THE convention on the Rights of the Child defines the “child” as every human being below the age of 18. Every child’s rights are granted to such person in terms of their civil, political, social, economic and cultural life.
The girl child in Africa suffers relatively greater deprivation and neglect than their boy counterparts. The girl child is forced to perform like an adult long before she is physically or biologically ready – performing household chores, playing “mother” while she herself is still a child and in need of mothering; Gross school enrollment ratios for the girl child still very low, while the dropout rate is high (teenage pregnancies, poverty, etc.)
Girls also suffer greatly by being subjected to harmful cultural practices such as female genital mutilation, early marriages. Fundamental challenges facing the African society is how to mobilize and enhance its human resources. The girl child is the woman of tomorrow and investing in her is a primary priority.
Many development experts are increasingly recognising that women’s role to economic development can be enhanced though education and failure by many nations to educate the woman is frequently cited as a significant cause of poor socio-economic condition.
Looking at the thematic area of concern of the National Gender Policy (2010-2020) of the Ministry of Gender Equality and Child Welfare (November 2015), the policy has 12 critical areas of focus which include “education and the girl child”.
The rational is that women can be better agents of economic growth and development if sufficient investment is made in their skills and education. Evidence from a number of countries in Africa indicates a direct correlation between educational attainment levels of mothers, and the socioeconomic welfare of household members. For instance, in a study carried out in Zambia by V. Seshamani (1993), it was reported that the total fertility rate of mothers with no education was 7.1; 6.8 for mothers with primary school education and 4.9 for women with secondary education. The same study demonstrated that the under-five mortality rate amongst children from mothers with no education was 204.4, those with primary school education 181.7 and those with secondary school education 134.8. It is therefore important that more resources are invested in the education of girls which has a definite high rate of return to society.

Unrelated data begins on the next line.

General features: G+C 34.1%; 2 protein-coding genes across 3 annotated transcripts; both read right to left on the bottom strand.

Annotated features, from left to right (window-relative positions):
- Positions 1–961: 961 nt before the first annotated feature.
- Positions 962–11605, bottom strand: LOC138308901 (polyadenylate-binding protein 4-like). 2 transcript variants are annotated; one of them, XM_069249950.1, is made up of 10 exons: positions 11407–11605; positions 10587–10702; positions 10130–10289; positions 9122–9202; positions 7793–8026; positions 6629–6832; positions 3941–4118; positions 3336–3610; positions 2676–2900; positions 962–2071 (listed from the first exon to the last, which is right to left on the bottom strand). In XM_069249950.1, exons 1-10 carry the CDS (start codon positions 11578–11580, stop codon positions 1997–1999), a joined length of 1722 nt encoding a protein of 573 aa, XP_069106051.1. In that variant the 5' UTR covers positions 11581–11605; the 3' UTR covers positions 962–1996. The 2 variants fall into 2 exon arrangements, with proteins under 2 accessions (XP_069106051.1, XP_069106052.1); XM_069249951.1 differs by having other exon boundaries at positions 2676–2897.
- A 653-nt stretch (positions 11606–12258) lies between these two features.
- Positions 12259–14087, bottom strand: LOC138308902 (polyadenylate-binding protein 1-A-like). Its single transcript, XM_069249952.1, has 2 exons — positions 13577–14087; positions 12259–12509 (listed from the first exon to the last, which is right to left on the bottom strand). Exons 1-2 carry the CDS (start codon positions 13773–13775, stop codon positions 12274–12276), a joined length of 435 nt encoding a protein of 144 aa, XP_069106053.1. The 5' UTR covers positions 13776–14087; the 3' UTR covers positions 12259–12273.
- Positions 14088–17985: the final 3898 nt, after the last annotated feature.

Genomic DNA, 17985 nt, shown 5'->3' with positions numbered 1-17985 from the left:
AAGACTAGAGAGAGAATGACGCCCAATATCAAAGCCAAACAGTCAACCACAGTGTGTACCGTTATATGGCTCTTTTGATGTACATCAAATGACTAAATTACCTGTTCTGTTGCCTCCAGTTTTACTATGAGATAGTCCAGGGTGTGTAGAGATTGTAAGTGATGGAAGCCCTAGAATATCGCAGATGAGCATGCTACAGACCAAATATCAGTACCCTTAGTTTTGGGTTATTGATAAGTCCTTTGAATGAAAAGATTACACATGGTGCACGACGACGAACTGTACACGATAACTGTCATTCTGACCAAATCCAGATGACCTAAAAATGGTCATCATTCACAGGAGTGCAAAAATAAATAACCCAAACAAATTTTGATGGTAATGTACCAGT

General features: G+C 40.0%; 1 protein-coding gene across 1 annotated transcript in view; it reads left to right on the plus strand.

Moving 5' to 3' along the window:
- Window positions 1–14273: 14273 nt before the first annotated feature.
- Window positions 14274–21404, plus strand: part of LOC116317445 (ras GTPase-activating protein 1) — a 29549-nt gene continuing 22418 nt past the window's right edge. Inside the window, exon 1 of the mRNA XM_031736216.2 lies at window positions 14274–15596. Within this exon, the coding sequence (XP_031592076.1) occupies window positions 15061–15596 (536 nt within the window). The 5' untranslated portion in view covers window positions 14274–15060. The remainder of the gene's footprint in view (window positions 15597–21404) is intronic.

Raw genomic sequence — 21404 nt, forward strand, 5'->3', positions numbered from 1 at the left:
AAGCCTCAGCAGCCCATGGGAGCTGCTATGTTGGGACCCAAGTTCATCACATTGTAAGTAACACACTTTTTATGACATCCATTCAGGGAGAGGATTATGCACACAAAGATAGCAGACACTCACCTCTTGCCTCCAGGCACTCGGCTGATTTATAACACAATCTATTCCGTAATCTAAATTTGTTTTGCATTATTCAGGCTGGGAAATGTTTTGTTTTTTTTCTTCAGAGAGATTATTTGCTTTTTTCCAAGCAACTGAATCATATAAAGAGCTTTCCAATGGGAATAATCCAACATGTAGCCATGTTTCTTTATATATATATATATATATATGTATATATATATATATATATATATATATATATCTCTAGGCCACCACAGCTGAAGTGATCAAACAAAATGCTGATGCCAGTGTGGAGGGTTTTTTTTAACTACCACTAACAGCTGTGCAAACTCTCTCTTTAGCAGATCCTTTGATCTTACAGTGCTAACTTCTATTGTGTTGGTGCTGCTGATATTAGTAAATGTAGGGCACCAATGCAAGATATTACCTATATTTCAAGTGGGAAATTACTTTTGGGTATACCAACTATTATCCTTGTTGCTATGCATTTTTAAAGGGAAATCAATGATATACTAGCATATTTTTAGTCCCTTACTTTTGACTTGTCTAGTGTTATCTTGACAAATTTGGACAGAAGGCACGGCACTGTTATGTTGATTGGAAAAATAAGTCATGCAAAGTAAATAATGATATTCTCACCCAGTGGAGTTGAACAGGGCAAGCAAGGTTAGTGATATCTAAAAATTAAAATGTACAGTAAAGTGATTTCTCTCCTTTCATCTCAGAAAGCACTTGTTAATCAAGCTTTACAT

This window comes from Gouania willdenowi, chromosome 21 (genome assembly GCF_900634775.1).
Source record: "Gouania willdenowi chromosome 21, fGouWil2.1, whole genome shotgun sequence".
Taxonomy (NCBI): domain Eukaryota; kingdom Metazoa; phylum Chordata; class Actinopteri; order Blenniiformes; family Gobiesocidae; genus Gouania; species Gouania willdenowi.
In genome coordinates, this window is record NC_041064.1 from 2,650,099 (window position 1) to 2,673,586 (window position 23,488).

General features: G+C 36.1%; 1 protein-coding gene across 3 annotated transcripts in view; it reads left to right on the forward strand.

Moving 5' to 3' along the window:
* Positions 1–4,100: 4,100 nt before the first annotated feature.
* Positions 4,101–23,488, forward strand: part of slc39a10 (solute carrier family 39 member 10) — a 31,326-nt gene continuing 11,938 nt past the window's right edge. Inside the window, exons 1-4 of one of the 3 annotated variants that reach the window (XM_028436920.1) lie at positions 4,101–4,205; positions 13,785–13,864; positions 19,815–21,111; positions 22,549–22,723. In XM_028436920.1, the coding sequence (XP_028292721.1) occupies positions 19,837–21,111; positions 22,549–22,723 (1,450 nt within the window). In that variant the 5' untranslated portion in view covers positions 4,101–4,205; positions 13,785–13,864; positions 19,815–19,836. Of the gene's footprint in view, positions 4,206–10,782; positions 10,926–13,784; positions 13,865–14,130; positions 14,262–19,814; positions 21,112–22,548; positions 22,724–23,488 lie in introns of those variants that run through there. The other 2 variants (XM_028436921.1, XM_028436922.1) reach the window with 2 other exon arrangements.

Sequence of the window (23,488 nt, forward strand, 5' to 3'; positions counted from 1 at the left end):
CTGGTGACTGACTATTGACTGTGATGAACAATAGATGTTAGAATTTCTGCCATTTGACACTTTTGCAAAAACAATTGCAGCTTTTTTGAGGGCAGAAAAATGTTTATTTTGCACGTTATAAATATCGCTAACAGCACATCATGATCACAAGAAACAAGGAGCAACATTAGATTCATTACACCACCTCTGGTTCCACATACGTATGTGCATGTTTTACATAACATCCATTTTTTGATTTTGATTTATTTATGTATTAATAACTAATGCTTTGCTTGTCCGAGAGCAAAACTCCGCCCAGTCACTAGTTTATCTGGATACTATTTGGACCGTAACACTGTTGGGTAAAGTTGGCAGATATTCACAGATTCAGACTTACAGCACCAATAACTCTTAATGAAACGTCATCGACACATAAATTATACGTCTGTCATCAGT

Fortunately, available data in the SADC region show that enrollment between boys and girls at primary levels is more balanced. Observation in the society demonstrate a clear proof of empowerment of the women who make the majority of the working force in sectors like banking, education, administration, fishing factories, business industry, etc.
An opportunity therefore should be afforded for the Society to explore, debate and provide technical support to reduce more inequality in education and improve education retention rate for girls and boys.
By Rev. Jan. A. Scholtz
(Written in my own capacity)
Confidente. Lifting the Lid. Copyright © 2015